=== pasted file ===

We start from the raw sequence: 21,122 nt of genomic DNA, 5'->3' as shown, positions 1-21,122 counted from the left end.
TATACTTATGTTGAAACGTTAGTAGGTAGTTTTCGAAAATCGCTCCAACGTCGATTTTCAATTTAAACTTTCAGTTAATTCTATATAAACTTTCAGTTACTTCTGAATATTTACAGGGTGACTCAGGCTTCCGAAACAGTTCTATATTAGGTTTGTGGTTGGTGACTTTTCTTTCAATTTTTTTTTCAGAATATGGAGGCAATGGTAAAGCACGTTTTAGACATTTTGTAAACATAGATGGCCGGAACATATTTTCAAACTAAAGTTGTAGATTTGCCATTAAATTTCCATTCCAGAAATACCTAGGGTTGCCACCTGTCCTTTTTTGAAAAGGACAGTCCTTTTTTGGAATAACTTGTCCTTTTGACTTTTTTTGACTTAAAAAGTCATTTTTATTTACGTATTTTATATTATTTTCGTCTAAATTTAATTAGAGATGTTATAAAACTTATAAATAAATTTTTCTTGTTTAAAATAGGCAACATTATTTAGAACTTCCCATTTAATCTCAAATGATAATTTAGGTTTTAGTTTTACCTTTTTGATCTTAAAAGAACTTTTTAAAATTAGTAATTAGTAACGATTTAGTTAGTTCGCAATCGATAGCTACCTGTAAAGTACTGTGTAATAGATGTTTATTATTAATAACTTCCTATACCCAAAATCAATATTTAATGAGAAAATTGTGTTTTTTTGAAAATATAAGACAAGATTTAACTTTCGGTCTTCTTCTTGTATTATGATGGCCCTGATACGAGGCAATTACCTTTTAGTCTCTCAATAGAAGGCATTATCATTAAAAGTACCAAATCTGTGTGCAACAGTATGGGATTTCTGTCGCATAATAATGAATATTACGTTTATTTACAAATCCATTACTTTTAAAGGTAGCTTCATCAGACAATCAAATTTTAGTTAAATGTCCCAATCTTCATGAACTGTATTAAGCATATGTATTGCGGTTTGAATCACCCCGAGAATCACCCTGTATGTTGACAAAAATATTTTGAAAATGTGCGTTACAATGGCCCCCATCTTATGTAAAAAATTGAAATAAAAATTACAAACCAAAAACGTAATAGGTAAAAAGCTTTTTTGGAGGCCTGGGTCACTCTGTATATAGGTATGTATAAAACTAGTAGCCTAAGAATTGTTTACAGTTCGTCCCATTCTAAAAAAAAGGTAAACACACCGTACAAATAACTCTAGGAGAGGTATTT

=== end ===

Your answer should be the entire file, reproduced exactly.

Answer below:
We start from the raw sequence: 21,122 nt of genomic DNA, 5'->3' as shown, positions 1-21,122 counted from the left end.
TATACTTATGTTGAAACGTTAGTAGGTAGTTTTCGAAAATCGCTCCAACGTCGATTTTCAATTTAAACTTTCAGTTAATTCTATATAAACTTTCAGTTACTTCTGAATATTTACAGGGTGACTCAGGCTTCCGAAACAGTTCTATATTAGGTTTGTGGTTGGTGACTTTTCTTTCAATTTTTTTTTCAGAATATGGAGGCAATGGTAAAGCACGTTTTAGACATTTTGTAAACATAGATGGCCGGAACATATTTTCAAACTAAAGTTGTAGATTTGCCATTAAATTTCCATTCCAGAAATACCTAGGGTTGCCACCTGTCCTTTTTTGAAAAGGACAGTCCTTTTTTGGAATAACTTGTCCTTTTGACTTTTTTTGACTTAAAAAGTCATTTTTATTTACGTATTTTATATTATTTTCGTCTAAATTTAATTAGAGATGTTATAAAACTTATAAATAAATTTTTCTTGTTTAAAATAGGCAACATTATTTAGAACTTCCCATTTAATCTCAAATGATAATTTAGGTTTTAGTTTTACCTTTTTGATCTTAAAAGAACTTTTTAAAATTAGTAATTAGTAACGATTTAGTTAGTTCGCAATCGATAGCTACCTGTAAAGTACTGTGTAATAGATGTTTATTATTAATAACTTCCTATACCCAAAATCAATATTTAATGAGAAAATTGTGTTTTTTTGAAAATATAAGACAAGATTTAACTTTCGGTCTTCTTCTTGTATTATGATGGCCCTGATACGAGGCAATTACCTTTTAGTCTCTCAATAGAAGGCATTATCATTAAAAGTACCAAATCTGTGTGCAACAGTATGGGATTTCTGTCGCATAATAATGAATATTACGTTTATTTACAAATCCATTACTTTTAAAGGTAGCTTCATCAGACAATCAAATTTTAGTTAAATGTCCCAATCTTCATGAACTGTATTAAGCATATGTATTGCGGTTTGAATCACCCCGAGAATCACCCTGTATGTTGACAAAAATATTTTGAAAATGTGCGTTACAATGGCCCCCATCTTATGTAAAAAATTGAAATAAAAATTACAAACCAAAAACGTAATAGGTAAAAAGCTTTTTTGGAGGCCTGGGTCACTCTGTATATAGGTATGTATAAAACTAGTAGCCTAAGAATTGTTTACAGTTCGTCCCATTCTAAAAAAAAGGTAAACACACCGTACAAATAACTCTAGGAGAGGTATTT